A movie featuring the biggest action movie star working in films today (Dwayne “The Rock” Johnson) teamed with one of the biggest comedians on the planet (Kevin Hart) would be enough to give “Jumanji: Welcome to the Jungle” the potential to be the most entertaining movie opening for the holiday season. All you need to do is look at their team-up for the 2016 action/comedy “Central Intelligence” if you have any doubts about what they can do when they put their comedy minds together.

They are so good together they don’t need help but they get it in the form of Jack Black, who turns in his best work since “School of Rock,” and Karen Gillan, the “Doctor Who” and “Guardians of the Galaxy” star, who shows she can handle comedy with just as much ease as she can deal with massive action sequences.

The four make “Jumanji: Welcome to the Jungle” one of the funniest and fun films of the year. This one is a real blast.

The film, just like the 1995 feature film “Jumanji” starring Robin Williams, is based on the 1981 book by Chris Van Allsburg, where it is win or game over for anyone who finds the mysterious board game. The big difference is while in the 1995 version, the board game came to life in the real world of the players, this version gets an upgrade. This Jumanji is a video game. Instead of wild animals in the living room, four teens are pulled inside the Jumanji game that unfolds in a jungle world.

This is a brilliant move by the gaggle of screenwriters who worked on the script, as it allows director Jake Kasdan (“Freaks and Geeks”) to take the action to a jungle setting. He can load the movie with everything from a knot of snakes to a crash of rhinos.

Another smart move is having all the teenage players become the avatars they selected when the started to play the game. Super nerd Spencer (Alex Wolff) becomes the muscle-covered Dr. Smolder Bravestone (Johnson) while high school football star Fridge (Ser’Darius Blain) becomes Bravestone’s sidekick, Moose Finbar (Hart).

The biggest transformation is having Bethany (Madison Iseman), a young woman in love with herself more than anything else in the world, become middle-aged scientist Prof. Shelly Oberon (Black). She’s more upset that she can’t find her phone than she is that she’s a man. Rounding out the group is the mousy Martha (Morgan Turner), who becomes proficient fighter Ruby Roundhouse (Gillan).

Giving the actors personalities different than what they typically play opens up a lot of room to grow the characters. It’s fun to watch the generally heroic Johnson cower at the sight of a squirrel. And, Black has a great time showing off a feminine side.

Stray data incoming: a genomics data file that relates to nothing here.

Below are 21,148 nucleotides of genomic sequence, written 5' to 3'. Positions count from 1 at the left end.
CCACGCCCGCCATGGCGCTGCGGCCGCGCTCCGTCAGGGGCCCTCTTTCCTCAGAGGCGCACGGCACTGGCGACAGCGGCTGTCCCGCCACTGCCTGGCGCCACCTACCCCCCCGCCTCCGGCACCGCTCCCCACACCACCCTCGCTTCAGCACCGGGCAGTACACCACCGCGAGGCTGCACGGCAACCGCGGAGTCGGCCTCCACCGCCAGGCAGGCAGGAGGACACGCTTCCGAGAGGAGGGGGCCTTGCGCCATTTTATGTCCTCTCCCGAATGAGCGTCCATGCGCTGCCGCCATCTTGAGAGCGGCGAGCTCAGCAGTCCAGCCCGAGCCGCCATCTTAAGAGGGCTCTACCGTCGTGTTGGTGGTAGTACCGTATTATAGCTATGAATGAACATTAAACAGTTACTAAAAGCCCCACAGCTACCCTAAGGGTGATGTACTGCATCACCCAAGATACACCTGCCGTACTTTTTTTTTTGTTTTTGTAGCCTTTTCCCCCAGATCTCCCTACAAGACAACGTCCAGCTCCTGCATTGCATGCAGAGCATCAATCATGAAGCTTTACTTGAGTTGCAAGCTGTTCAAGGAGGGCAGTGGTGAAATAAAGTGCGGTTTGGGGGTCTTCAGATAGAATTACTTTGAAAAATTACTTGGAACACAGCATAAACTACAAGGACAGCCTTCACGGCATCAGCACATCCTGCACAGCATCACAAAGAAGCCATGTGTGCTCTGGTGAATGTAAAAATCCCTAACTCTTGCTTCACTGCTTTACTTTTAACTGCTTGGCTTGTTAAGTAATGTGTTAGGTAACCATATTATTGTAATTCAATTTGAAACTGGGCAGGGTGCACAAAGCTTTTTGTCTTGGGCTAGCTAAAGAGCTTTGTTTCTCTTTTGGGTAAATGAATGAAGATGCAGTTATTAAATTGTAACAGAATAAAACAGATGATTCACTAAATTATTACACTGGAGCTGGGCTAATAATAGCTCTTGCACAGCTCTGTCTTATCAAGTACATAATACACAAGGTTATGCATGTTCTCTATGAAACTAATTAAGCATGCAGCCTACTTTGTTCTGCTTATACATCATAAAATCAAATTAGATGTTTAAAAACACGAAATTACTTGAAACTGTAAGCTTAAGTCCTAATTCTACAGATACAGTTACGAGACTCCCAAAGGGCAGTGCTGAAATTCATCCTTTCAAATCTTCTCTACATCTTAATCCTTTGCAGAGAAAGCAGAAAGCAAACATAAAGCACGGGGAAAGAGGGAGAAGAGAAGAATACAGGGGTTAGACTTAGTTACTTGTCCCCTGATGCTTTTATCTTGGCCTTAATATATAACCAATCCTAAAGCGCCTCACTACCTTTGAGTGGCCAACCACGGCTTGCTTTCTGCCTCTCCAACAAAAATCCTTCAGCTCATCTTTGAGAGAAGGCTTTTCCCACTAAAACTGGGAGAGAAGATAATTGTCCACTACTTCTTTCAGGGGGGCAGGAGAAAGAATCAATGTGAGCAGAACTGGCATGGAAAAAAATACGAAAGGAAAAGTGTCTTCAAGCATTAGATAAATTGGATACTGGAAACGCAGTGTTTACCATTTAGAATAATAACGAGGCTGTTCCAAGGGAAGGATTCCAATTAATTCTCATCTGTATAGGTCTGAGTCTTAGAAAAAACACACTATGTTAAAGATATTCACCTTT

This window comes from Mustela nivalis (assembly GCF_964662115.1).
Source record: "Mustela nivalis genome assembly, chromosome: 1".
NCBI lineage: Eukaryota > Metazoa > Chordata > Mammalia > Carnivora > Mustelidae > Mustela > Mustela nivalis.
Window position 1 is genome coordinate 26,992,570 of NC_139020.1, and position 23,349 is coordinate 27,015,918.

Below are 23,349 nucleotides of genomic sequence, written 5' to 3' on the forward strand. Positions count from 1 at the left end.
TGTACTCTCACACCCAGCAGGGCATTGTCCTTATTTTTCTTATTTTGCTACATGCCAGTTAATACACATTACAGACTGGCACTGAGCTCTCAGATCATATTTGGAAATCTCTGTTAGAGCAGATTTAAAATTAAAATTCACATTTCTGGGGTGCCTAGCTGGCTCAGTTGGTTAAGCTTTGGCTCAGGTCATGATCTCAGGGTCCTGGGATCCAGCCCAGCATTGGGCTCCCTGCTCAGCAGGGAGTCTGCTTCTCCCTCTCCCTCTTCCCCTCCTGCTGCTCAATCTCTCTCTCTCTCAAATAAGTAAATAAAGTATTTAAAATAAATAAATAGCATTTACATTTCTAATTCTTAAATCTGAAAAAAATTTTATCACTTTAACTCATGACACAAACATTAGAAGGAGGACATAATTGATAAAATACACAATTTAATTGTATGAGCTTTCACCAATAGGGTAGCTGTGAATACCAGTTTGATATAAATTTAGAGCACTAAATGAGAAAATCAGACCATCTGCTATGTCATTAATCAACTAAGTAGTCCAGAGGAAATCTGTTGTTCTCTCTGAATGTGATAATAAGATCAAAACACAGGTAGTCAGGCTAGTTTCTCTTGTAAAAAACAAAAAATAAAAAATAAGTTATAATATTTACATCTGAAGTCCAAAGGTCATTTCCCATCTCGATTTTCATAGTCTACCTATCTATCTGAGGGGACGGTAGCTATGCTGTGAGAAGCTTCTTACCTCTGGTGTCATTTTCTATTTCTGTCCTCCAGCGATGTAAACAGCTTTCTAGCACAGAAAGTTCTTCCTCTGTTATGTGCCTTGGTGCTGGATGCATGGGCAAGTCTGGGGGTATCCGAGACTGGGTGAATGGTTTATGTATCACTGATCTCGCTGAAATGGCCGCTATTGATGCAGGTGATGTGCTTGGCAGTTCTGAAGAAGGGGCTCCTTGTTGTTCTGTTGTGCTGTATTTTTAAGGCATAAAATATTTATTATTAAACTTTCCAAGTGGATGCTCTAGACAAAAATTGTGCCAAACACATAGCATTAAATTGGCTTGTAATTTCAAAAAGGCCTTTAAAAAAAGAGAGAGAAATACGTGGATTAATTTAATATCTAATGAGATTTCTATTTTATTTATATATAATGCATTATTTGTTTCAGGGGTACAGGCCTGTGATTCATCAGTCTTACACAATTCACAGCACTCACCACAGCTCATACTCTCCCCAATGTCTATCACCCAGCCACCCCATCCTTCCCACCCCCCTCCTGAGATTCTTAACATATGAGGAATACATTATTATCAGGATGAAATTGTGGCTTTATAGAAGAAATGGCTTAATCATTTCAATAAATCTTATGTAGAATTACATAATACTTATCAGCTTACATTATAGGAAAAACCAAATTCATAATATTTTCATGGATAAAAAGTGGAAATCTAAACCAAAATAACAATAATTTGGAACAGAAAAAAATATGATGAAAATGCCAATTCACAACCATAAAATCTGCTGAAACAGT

No one seems to be having more fun than Gillan. She takes full advantage of the comedy that comes out of the wallflower Martha being coached to be sexually alluring by Bethany in the form of Black. Her “sexy” walk is somewhere between a Clydesdale stomp and a drunken ogre stumble. And, she shares an on-screen kiss with Johnson that is the most unappealing lip lock in film history. But, it all goes to making sure the humor never gets obscured by the high-octane action that rarely lest up during the production.

The script writers were able to include all the elements of a video game from characters who can only provide a limited amount of information to a set number of lives for the participants. Knowing it’s possible to die inside the game adds tension. Using the video game format also helps cover anything that would seem too outlandish in a standard action movie (such as flying a helicopter on its side). Rules are different in video games, and Kasdan takes advantage of that.

There’s even time to get across a message about trying to decide what kind of person you want to be. That’s not necessary in this kind of action/comedy, but shows there’s room for smart writing in any kind of film production. And that writing includes a very touching finale that doesn’t pander to the audience.

There are a couple of intense action scenes and a little bathroom humor, but overall, this is the kind of movie that will entertain young and old. The film is so good that you shouldn’t be surprised if you look for a reset button to start it all over again.


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3.5 stars

Cast: Dwayne Johnson, Kevin Hart, Jack Black, Karen Gillan, Nick Jonas, Alex Wolff.

Director: Jake Kasdan.

Rated PG-13 (action scenes, suggestive content, language).

Running time: 112 minutes.


Distributed by Tribune Content Agency, LLC.


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